Online you can only compete with 3 players at a time in the Speed and Trick competitions and view leaderboards. You can go into a Party Mode where you and your friends take turns depending on the gameplay mode chosen, it’s still a bare bones experience considering online multiplayer being a big presence in recent years. There are a total of 6 locations to unlock as well as wheels, tucks, boards along with skater clothing…etc. The tracks themselves are laid out like race tracks providing you with a long linear line to help guide you in the right direction. You can veer off the course and try to freestyle it if you like, but the game doesn’t encourage it.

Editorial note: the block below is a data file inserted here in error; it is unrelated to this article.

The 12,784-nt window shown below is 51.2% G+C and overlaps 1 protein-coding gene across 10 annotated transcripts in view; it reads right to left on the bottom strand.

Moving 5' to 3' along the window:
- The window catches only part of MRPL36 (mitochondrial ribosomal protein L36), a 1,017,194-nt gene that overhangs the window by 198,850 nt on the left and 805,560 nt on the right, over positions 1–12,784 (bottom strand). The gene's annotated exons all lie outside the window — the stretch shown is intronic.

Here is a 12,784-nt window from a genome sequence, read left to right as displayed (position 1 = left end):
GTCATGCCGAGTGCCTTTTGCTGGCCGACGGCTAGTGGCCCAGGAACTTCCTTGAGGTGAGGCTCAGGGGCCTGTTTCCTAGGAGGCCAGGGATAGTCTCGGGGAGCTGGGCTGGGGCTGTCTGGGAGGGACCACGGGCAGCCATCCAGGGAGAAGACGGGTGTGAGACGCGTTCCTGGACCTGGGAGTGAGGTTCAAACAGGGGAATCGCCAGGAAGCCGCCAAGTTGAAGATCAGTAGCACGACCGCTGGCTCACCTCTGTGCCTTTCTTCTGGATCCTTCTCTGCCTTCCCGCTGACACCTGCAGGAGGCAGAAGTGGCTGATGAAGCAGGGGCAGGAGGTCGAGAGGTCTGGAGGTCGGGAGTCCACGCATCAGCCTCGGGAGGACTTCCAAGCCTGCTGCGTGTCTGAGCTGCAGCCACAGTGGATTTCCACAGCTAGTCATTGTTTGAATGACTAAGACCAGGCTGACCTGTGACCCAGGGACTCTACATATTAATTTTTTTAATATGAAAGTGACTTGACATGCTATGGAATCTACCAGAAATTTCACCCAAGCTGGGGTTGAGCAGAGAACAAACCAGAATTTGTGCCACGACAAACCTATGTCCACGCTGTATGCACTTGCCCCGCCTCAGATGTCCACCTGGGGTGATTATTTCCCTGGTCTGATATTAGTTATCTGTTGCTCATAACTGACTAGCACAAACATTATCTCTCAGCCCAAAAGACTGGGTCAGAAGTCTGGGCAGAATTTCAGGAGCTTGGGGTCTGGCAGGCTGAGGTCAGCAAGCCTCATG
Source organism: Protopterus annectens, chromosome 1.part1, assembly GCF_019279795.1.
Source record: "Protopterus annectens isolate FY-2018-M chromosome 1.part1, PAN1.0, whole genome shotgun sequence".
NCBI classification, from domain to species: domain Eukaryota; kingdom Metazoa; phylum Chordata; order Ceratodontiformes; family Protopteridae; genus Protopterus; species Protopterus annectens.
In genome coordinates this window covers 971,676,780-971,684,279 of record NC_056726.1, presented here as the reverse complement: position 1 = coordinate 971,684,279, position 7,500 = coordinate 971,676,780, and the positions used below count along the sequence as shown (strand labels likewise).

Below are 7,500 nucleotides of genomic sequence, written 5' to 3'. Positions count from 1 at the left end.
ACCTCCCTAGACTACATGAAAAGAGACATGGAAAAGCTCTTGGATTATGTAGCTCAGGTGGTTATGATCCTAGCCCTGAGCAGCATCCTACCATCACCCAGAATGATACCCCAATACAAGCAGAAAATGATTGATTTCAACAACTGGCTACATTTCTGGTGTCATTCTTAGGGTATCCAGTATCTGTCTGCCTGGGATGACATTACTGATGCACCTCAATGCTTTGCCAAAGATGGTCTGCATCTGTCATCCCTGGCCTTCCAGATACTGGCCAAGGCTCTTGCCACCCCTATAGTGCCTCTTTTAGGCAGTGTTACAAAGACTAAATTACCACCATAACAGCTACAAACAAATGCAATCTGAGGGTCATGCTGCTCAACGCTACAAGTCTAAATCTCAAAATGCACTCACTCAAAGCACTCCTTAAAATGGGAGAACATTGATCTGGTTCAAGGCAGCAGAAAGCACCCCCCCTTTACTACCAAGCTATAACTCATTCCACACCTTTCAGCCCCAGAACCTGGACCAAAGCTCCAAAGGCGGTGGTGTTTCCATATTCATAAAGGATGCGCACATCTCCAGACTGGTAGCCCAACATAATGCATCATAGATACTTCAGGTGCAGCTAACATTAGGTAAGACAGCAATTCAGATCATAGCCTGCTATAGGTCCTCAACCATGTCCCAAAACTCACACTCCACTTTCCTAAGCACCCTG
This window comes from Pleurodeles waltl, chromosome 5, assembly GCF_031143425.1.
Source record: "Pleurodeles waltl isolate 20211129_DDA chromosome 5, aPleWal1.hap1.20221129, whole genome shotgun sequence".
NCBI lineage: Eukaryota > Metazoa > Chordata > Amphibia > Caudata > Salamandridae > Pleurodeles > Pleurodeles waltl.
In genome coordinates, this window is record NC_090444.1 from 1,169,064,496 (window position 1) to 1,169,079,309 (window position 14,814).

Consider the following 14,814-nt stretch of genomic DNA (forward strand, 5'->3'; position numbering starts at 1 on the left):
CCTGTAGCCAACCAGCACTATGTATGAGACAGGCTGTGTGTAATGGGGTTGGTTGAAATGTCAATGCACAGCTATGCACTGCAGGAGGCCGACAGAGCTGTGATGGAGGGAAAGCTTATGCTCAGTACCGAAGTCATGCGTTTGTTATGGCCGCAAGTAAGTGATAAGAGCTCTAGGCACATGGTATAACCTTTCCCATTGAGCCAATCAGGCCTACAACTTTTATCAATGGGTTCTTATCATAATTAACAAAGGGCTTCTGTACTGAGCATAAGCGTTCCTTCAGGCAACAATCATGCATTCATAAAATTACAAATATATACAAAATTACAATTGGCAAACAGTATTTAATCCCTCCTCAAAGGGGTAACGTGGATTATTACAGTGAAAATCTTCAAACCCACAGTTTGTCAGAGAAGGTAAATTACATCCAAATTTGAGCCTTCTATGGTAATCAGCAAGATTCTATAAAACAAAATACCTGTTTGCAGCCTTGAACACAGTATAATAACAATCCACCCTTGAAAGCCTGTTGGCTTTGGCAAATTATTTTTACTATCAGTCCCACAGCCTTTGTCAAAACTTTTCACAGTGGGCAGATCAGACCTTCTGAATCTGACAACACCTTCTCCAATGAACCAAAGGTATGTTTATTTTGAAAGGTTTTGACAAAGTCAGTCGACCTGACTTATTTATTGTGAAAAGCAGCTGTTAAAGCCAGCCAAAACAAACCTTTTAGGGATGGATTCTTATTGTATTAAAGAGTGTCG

The peripheral is sturdily built, however, the censors and mechanics behind the board don’t do the gameplay experience any justice. It simply juts doesn’t work, for instance to pull off ollies you have to push down on the back of the board to lift the nose up, only that only works about 50% of the time. The board is built so that the censors pick up any movement on your end to translate it into the game. You have to tilt and twist the board in order to pull off any the tricks. This is where it becomes difficult and frustrating. On the higher difficulties it’s completely maddening thus why I had to stick with the casual difficulty setting in order to make any progress in the game.